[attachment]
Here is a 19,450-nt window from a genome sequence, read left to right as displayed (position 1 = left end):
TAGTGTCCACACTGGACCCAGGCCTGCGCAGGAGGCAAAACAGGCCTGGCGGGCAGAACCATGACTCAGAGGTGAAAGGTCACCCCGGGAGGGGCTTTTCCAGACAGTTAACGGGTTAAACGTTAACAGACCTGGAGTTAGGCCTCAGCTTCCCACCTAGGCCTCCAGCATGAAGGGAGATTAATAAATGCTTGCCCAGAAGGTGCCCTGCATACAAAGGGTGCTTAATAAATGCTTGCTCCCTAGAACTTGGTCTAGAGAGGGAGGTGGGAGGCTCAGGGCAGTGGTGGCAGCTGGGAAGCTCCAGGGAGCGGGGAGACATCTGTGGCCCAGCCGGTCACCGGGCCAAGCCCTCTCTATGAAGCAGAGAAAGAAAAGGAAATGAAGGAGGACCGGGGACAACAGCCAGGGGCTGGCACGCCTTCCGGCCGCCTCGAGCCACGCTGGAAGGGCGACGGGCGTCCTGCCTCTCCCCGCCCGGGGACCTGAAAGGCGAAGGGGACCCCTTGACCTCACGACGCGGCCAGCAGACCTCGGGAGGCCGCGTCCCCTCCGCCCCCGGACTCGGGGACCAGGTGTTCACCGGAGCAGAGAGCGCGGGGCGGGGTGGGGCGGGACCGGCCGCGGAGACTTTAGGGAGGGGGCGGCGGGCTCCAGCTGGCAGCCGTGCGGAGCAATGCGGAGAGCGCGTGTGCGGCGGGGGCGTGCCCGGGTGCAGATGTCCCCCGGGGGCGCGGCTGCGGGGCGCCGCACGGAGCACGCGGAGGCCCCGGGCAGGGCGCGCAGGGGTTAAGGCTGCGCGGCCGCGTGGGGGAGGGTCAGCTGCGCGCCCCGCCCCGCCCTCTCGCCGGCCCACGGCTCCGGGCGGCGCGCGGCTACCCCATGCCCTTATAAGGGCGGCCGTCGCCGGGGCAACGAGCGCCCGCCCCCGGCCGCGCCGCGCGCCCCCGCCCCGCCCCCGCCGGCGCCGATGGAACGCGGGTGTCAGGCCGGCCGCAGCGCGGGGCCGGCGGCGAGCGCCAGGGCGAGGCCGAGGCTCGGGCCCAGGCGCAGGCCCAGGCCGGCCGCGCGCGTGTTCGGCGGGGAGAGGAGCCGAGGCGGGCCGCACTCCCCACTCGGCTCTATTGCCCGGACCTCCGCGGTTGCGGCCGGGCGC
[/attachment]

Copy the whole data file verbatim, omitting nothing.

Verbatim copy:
Here is a 19,450-nt window from a genome sequence, read left to right as displayed (position 1 = left end):
TAGTGTCCACACTGGACCCAGGCCTGCGCAGGAGGCAAAACAGGCCTGGCGGGCAGAACCATGACTCAGAGGTGAAAGGTCACCCCGGGAGGGGCTTTTCCAGACAGTTAACGGGTTAAACGTTAACAGACCTGGAGTTAGGCCTCAGCTTCCCACCTAGGCCTCCAGCATGAAGGGAGATTAATAAATGCTTGCCCAGAAGGTGCCCTGCATACAAAGGGTGCTTAATAAATGCTTGCTCCCTAGAACTTGGTCTAGAGAGGGAGGTGGGAGGCTCAGGGCAGTGGTGGCAGCTGGGAAGCTCCAGGGAGCGGGGAGACATCTGTGGCCCAGCCGGTCACCGGGCCAAGCCCTCTCTATGAAGCAGAGAAAGAAAAGGAAATGAAGGAGGACCGGGGACAACAGCCAGGGGCTGGCACGCCTTCCGGCCGCCTCGAGCCACGCTGGAAGGGCGACGGGCGTCCTGCCTCTCCCCGCCCGGGGACCTGAAAGGCGAAGGGGACCCCTTGACCTCACGACGCGGCCAGCAGACCTCGGGAGGCCGCGTCCCCTCCGCCCCCGGACTCGGGGACCAGGTGTTCACCGGAGCAGAGAGCGCGGGGCGGGGTGGGGCGGGACCGGCCGCGGAGACTTTAGGGAGGGGGCGGCGGGCTCCAGCTGGCAGCCGTGCGGAGCAATGCGGAGAGCGCGTGTGCGGCGGGGGCGTGCCCGGGTGCAGATGTCCCCCGGGGGCGCGGCTGCGGGGCGCCGCACGGAGCACGCGGAGGCCCCGGGCAGGGCGCGCAGGGGTTAAGGCTGCGCGGCCGCGTGGGGGAGGGTCAGCTGCGCGCCCCGCCCCGCCCTCTCGCCGGCCCACGGCTCCGGGCGGCGCGCGGCTACCCCATGCCCTTATAAGGGCGGCCGTCGCCGGGGCAACGAGCGCCCGCCCCCGGCCGCGCCGCGCGCCCCCGCCCCGCCCCCGCCGGCGCCGATGGAACGCGGGTGTCAGGCCGGCCGCAGCGCGGGGCCGGCGGCGAGCGCCAGGGCGAGGCCGAGGCTCGGGCCCAGGCGCAGGCCCAGGCCGGCCGCGCGCGTGTTCGGCGGGGAGAGGAGCCGAGGCGGGCCGCACTCCCCACTCGGCTCTATTGCCCGGACCTCCGCGGTTGCGGCCGGGCGC